FSP is a name that KitGuru readers should recognise by now but if not, I am confident you will remember them after today. Last week during Computex, we swung by the FSP booth to check out what they had in store and amongst the usual coolers, fans and updated PSUs we spotted something rather unique- a liquid cooled power supply.
In the images above you will see the FSP Hydro PTM+, a liquid cooled power supply. In this instance, the higher performing water loop has allowed FSP to squeeze more wattage out of the unit, turning a 1200W PSU into a 1400W one. It uses a DC-DC module design and Japanese capacitors, which is on par with other top power supplies. Obviously, at first, a liquid cooled PSU sounds quite dangerous, so FSP has implemented some extra segregation to avoid leakages.
The Bitspower block being used in this PSU took around two years to develop. While liquid cooling is the focus, there is still a 35mm RGB fan on board, which stays switched off under low load.
There will be multiple models of the Hydro PTM+, ranging from smaller 550W Platinum rated supplies, all the way up to 1400W. FSP has already given modder Toru Sekiguchi a chance to check out some of these PSUs already, as you can see by the funky looking builds in images above.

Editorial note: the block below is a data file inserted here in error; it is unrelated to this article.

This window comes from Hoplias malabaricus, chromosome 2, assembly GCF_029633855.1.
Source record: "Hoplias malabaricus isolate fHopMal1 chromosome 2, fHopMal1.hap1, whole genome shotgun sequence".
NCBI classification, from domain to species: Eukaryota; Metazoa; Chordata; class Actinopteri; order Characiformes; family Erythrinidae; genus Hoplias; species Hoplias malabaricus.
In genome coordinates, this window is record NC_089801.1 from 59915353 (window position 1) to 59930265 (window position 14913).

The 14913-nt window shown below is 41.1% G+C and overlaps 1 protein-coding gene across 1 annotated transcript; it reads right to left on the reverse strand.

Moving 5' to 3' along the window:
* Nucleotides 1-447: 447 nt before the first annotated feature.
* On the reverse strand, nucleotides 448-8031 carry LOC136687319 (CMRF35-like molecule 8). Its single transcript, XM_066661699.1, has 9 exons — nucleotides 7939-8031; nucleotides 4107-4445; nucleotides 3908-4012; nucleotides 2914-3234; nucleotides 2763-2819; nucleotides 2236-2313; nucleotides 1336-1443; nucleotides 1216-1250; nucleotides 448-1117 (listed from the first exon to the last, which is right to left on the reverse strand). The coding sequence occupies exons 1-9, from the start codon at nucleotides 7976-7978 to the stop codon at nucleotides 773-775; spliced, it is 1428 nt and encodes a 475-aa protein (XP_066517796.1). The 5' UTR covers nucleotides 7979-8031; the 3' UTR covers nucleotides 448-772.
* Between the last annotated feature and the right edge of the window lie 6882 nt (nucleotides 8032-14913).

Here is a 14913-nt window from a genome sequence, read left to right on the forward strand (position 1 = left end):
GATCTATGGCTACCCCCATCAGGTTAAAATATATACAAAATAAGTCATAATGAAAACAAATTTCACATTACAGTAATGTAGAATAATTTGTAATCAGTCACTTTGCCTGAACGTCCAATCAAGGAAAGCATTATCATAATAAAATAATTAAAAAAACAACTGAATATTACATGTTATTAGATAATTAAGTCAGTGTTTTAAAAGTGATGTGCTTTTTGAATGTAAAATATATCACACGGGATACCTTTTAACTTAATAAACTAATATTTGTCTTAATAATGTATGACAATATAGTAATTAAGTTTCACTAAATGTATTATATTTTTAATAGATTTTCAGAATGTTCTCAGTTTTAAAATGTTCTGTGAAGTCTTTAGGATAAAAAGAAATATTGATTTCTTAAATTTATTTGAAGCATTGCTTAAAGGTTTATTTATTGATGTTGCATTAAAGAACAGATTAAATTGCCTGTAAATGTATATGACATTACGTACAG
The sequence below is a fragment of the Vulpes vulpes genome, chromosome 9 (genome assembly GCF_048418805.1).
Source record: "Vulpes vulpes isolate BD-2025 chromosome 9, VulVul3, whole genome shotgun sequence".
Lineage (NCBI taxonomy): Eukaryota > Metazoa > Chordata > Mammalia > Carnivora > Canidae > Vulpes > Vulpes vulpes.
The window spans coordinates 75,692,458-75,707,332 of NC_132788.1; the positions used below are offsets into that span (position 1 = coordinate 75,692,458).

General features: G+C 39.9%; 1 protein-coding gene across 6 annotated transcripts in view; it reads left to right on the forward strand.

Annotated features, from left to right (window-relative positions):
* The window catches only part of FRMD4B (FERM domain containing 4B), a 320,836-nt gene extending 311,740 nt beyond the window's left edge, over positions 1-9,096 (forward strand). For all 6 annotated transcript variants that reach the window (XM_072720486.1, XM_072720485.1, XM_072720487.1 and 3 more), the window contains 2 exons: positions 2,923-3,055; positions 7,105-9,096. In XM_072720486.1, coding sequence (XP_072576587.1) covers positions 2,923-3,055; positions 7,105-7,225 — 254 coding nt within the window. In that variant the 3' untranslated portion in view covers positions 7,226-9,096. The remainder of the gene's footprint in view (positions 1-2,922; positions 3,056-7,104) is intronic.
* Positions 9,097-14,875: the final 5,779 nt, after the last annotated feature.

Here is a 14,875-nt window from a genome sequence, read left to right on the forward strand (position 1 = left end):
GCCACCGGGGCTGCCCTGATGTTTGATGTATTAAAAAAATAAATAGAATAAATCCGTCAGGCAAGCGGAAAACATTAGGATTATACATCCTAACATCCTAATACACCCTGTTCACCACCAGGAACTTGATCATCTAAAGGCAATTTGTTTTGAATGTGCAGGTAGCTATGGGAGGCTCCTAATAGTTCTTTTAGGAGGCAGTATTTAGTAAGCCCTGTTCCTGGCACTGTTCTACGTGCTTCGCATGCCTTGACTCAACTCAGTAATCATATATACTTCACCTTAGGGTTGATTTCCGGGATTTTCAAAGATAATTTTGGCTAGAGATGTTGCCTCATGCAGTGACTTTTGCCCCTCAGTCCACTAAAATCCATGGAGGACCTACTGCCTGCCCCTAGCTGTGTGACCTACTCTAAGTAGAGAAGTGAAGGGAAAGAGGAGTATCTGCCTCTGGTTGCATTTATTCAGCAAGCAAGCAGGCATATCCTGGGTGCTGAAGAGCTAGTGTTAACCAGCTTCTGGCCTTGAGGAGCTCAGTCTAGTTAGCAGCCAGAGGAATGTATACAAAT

Beyond that, we got a look at the new FSP Twins PSU, which are being upgraded to 700W capacity. There is also a V2 software update coming for FSP Twin PSU users, which will allow email notification as soon as one of the PSU units fails. Standalone Twin modules can now be bought to allow for minimal downtime while RMAs are under way.
A final note on power supplies, all of FSP’s PSU range use the same pins, so once CableMod kits are ready, they will be compatible across all available units.
Beyond FSP’s growing PSU range, the company also showed off two new CPU coolers, the Windale 6 and Windale 4, both of which we have reviewed on KitGuru, so you can check there for more details. There was also a new ATX case on show with 4 RGB fans, which will cost around £89 here in the UK at launch. The fans are controlled via a button at the front and there is a nice large tempered glass side panel to truly show off your build.
This is part of FSP’s hope to build an ecosystem where users can buy various bits of FSP hardware for their systems. This will also mean that FSP isn’t just relying on one segment of the market for sales.
KitGuru Says: That liquid cooled power supply really was quite the sight. It will be interesting to see how many people are willing to trust a PSU with water running through it.